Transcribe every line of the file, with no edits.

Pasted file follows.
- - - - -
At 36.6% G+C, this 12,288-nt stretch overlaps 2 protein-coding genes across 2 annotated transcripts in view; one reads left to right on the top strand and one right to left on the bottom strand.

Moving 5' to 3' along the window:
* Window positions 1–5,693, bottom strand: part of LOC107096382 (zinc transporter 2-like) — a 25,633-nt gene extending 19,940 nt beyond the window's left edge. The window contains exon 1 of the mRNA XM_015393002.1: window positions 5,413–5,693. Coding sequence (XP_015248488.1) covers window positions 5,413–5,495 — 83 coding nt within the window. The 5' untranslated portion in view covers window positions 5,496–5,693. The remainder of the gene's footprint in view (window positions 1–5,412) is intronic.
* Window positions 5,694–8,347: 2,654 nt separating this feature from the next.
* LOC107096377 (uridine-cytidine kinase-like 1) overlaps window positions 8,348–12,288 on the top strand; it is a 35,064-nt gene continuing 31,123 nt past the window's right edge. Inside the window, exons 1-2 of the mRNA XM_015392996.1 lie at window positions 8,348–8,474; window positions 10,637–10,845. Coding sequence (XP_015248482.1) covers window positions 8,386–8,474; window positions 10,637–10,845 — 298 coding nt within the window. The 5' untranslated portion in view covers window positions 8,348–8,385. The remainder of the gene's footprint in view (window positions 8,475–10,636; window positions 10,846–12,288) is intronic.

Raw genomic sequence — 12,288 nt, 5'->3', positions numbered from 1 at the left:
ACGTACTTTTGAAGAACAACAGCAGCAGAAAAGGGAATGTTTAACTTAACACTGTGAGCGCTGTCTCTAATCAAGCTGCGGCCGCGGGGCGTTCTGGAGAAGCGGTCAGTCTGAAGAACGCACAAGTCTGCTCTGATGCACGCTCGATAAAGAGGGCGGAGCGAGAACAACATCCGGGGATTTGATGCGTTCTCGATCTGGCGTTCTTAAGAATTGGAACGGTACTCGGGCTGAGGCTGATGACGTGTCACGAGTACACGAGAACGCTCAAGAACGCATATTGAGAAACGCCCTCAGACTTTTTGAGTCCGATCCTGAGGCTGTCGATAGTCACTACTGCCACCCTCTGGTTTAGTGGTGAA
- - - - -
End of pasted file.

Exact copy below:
At 36.6% G+C, this 12,288-nt stretch overlaps 2 protein-coding genes across 2 annotated transcripts in view; one reads left to right on the top strand and one right to left on the bottom strand.

Moving 5' to 3' along the window:
* Window positions 1–5,693, bottom strand: part of LOC107096382 (zinc transporter 2-like) — a 25,633-nt gene extending 19,940 nt beyond the window's left edge. The window contains exon 1 of the mRNA XM_015393002.1: window positions 5,413–5,693. Coding sequence (XP_015248488.1) covers window positions 5,413–5,495 — 83 coding nt within the window. The 5' untranslated portion in view covers window positions 5,496–5,693. The remainder of the gene's footprint in view (window positions 1–5,412) is intronic.
* Window positions 5,694–8,347: 2,654 nt separating this feature from the next.
* LOC107096377 (uridine-cytidine kinase-like 1) overlaps window positions 8,348–12,288 on the top strand; it is a 35,064-nt gene continuing 31,123 nt past the window's right edge. Inside the window, exons 1-2 of the mRNA XM_015392996.1 lie at window positions 8,348–8,474; window positions 10,637–10,845. Coding sequence (XP_015248482.1) covers window positions 8,386–8,474; window positions 10,637–10,845 — 298 coding nt within the window. The 5' untranslated portion in view covers window positions 8,348–8,385. The remainder of the gene's footprint in view (window positions 8,475–10,636; window positions 10,846–12,288) is intronic.

Raw genomic sequence — 12,288 nt, 5'->3', positions numbered from 1 at the left:
ACGTACTTTTGAAGAACAACAGCAGCAGAAAAGGGAATGTTTAACTTAACACTGTGAGCGCTGTCTCTAATCAAGCTGCGGCCGCGGGGCGTTCTGGAGAAGCGGTCAGTCTGAAGAACGCACAAGTCTGCTCTGATGCACGCTCGATAAAGAGGGCGGAGCGAGAACAACATCCGGGGATTTGATGCGTTCTCGATCTGGCGTTCTTAAGAATTGGAACGGTACTCGGGCTGAGGCTGATGACGTGTCACGAGTACACGAGAACGCTCAAGAACGCATATTGAGAAACGCCCTCAGACTTTTTGAGTCCGATCCTGAGGCTGTCGATAGTCACTACTGCCACCCTCTGGTTTAGTGGTGAA